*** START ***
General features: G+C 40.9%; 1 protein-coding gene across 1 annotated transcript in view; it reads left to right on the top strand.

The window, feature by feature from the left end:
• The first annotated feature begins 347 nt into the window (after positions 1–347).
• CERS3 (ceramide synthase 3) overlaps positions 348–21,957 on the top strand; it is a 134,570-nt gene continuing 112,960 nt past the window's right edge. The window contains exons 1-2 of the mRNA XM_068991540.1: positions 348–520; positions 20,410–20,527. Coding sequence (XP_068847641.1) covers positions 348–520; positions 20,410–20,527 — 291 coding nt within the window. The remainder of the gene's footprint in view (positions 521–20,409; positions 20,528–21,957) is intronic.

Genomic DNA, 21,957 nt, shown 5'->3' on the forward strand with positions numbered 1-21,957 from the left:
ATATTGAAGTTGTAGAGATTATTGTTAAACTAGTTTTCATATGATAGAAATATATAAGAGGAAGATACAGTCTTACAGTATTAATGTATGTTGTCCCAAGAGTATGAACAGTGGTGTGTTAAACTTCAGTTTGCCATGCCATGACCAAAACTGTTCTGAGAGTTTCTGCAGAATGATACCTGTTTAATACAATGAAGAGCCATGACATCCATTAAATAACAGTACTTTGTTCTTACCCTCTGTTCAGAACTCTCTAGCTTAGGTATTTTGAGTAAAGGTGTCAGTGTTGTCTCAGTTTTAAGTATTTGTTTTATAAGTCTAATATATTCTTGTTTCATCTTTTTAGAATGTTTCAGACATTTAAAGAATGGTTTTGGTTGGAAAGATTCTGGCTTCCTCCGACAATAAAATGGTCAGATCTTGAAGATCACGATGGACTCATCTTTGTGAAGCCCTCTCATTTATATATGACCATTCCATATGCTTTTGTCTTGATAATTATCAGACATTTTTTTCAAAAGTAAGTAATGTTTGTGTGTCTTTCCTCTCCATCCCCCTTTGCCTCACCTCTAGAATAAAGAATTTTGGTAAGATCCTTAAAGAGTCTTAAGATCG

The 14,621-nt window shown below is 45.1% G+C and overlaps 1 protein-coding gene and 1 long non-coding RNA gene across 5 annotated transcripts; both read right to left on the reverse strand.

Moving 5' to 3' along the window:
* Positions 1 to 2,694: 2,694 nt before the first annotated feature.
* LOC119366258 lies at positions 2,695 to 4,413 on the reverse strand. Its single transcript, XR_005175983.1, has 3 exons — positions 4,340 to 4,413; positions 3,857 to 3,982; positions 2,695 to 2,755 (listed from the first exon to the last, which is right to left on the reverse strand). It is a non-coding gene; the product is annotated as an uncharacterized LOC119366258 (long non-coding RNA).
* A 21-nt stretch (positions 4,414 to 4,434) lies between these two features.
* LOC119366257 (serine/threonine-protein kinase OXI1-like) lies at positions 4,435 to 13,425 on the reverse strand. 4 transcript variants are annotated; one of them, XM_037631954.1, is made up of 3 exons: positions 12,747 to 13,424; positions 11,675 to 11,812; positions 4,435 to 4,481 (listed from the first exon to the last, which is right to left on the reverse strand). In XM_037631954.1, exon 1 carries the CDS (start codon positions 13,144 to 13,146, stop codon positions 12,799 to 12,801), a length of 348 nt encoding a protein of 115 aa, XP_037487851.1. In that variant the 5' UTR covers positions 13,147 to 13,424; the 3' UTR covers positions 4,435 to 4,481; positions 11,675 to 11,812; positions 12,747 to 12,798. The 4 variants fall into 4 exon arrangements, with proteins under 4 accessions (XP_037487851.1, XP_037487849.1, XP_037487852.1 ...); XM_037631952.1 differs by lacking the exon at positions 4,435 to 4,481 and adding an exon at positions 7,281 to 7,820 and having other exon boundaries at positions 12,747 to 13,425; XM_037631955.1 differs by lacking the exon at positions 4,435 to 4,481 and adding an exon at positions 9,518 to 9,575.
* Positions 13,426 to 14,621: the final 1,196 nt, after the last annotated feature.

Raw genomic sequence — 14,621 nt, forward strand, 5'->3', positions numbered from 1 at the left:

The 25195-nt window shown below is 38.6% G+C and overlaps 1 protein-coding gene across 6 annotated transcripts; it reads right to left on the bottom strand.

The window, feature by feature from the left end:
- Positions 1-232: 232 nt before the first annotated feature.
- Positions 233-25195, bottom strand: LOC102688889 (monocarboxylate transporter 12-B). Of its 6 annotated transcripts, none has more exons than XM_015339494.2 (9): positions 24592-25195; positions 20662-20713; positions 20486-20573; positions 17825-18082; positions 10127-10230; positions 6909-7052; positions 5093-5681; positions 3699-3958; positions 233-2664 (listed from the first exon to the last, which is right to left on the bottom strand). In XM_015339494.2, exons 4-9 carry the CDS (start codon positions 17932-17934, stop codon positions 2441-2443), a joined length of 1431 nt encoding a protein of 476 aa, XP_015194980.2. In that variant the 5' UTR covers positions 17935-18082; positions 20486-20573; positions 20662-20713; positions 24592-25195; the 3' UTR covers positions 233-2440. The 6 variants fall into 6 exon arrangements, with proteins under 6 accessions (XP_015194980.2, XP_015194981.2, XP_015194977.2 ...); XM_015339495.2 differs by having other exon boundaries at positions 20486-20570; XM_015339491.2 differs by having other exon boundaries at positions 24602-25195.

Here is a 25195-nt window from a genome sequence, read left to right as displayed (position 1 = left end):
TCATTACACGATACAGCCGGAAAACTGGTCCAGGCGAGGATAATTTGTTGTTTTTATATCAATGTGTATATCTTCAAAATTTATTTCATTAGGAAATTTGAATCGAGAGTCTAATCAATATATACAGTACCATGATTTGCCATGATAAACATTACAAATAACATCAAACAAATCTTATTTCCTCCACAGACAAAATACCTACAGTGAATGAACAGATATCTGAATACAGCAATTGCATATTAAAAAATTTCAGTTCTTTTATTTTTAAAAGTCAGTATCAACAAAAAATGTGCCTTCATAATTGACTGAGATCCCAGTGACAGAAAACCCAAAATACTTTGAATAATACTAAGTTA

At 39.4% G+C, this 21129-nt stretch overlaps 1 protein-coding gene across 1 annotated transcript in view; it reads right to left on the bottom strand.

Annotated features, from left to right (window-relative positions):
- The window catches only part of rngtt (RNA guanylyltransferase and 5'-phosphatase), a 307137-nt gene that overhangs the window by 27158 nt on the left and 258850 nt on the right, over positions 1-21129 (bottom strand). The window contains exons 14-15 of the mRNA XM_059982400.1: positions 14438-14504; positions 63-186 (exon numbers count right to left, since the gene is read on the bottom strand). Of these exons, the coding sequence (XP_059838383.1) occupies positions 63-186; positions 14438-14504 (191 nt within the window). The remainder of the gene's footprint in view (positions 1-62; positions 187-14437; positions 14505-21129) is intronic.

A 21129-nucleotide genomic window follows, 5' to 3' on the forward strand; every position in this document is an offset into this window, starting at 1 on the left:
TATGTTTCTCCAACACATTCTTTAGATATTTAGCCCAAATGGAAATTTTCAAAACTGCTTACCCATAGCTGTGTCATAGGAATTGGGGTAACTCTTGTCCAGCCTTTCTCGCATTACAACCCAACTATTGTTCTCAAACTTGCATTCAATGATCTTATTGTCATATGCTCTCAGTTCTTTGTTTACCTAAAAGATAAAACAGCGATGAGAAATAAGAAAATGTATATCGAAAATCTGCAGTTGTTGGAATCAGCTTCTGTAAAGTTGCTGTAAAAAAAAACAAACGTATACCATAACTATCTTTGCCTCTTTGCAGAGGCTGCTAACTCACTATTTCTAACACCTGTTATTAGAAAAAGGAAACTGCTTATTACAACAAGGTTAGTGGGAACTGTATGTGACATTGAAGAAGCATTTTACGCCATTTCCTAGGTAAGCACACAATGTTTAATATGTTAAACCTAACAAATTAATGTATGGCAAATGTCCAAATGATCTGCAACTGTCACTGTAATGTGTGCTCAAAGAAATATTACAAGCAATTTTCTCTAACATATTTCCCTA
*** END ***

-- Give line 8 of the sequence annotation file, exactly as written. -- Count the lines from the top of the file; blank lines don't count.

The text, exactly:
Moving 5' to 3' along the window: